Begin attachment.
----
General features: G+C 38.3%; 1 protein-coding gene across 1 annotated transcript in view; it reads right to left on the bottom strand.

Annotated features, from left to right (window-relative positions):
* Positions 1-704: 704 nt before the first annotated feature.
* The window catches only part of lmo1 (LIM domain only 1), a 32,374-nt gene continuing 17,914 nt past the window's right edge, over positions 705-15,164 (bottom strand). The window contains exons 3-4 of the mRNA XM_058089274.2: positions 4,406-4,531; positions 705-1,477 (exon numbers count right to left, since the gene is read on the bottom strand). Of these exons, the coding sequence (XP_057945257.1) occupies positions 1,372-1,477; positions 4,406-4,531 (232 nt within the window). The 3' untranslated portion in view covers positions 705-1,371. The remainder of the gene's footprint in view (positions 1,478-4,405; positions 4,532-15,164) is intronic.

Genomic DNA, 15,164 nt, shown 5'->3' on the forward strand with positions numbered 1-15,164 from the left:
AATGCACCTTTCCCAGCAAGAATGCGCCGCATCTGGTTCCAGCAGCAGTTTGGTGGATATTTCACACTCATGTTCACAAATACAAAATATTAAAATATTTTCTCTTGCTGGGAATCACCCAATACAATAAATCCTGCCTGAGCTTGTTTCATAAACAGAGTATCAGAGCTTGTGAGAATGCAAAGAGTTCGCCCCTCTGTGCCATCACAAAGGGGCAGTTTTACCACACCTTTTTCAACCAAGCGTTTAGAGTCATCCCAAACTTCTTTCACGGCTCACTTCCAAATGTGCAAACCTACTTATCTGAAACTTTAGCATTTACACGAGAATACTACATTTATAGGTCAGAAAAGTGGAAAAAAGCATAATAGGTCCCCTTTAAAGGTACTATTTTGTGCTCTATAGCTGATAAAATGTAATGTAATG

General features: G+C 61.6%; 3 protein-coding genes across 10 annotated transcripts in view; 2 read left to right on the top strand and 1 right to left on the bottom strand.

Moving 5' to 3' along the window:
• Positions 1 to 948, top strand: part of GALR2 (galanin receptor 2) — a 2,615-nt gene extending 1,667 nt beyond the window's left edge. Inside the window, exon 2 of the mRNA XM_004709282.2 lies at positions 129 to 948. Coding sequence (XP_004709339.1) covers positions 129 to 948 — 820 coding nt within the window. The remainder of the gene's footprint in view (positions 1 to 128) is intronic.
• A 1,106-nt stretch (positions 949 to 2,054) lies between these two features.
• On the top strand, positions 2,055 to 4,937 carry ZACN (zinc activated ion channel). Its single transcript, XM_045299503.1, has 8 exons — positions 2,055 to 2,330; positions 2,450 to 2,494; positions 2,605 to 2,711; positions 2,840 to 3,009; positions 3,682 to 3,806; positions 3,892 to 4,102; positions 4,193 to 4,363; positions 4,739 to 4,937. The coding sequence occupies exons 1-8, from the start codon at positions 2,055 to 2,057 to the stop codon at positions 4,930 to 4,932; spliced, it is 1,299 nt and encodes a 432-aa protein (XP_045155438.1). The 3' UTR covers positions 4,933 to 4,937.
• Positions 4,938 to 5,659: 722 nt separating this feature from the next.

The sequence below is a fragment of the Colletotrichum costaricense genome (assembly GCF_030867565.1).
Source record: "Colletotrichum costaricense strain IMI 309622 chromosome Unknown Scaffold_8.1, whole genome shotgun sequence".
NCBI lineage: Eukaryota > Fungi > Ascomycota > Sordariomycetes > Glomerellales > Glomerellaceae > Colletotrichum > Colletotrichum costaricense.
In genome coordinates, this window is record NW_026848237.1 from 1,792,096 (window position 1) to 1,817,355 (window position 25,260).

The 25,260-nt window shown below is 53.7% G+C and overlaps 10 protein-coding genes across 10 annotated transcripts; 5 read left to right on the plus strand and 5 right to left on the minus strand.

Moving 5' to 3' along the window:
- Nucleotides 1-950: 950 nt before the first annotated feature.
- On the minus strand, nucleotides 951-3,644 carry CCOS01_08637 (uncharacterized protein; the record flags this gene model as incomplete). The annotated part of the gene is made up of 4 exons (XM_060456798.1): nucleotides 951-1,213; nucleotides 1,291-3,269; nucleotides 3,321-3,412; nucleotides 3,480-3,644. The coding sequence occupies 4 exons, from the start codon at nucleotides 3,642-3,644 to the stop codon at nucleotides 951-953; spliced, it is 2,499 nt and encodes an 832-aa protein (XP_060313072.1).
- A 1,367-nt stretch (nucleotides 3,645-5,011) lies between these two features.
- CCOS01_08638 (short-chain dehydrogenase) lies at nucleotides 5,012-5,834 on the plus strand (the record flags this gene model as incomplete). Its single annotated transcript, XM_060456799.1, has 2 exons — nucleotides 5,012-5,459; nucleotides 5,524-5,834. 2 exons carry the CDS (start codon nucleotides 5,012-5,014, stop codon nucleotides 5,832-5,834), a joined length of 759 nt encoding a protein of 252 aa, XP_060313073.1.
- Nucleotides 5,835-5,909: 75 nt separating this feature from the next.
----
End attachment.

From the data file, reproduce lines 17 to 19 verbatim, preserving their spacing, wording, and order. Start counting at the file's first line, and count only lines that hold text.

The 25,260-nt window shown below is 53.7% G+C and overlaps 10 protein-coding genes across 10 annotated transcripts; 5 read left to right on the plus strand and 5 right to left on the minus strand.

Moving 5' to 3' along the window:
- Nucleotides 1-950: 950 nt before the first annotated feature.